You Like Pulled-In Nose On Your Hull, Bro?

A full ten years before the thruster emerged, McTavish broke hull tradition with a narrow-nosed Morey Pope model called the "Big Mac."

(Yes, this is a real print ad for the Big Mac that ran in Surfer Magazine. Bob assumed the role of Captain McTavish for the photo shoot.)

"Big Mac," obviously, was derived from Bob's last name juxtaposed with the newly-minted McDonalds hamburger. And to drive the point home, there was a big image of a hamburger laminated on the decks of this Morey-Pope model. It wasn't a big seller!

Ben Lexan designed a no-nose hull for Shane Horan in the 80's. While not a true hull -- it was only rolled a bit under the nose -- the concept was similar.

So what happened to these seemingly futuristic, "best of both worlds" hulls?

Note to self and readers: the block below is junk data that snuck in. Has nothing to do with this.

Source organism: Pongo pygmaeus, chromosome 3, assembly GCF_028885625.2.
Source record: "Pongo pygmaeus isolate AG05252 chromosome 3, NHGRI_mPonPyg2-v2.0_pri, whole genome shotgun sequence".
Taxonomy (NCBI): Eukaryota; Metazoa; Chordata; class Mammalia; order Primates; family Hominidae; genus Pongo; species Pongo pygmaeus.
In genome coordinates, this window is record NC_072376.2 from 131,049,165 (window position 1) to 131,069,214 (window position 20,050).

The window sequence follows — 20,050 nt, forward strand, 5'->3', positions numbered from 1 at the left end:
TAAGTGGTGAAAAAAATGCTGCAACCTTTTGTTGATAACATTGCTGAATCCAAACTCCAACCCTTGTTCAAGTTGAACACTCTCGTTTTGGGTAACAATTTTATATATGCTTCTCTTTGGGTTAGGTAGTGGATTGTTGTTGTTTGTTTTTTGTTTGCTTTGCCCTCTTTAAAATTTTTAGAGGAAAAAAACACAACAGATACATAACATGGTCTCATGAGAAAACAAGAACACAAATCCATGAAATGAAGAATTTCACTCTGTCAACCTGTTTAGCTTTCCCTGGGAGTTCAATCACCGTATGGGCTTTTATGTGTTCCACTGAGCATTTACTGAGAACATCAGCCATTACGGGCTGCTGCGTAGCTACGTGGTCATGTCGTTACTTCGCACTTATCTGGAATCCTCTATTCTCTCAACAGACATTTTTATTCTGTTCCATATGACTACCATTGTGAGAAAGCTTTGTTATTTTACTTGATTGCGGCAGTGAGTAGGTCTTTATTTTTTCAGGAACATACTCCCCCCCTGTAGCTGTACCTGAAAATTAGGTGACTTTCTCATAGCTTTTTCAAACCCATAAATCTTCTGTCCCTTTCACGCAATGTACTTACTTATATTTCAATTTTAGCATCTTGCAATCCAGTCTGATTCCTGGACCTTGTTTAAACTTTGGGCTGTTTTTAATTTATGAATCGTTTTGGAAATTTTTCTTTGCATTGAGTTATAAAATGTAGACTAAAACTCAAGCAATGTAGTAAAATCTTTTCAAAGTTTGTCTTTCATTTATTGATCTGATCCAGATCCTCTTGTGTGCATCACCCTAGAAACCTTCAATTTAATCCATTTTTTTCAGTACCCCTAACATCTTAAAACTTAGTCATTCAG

The key word is "redundancy." Belly under the nose allows a full outline to lay into the face of a wave without sticking. A pulled-in nose does essentially the same thing. But together, it was overkill. There was nothing for the rider to drive off of...whether it be a parallel outline/full nose, or some edge on the front of a narrow-nose board. In the end, there was no benefit to applying both design concepts to one board.

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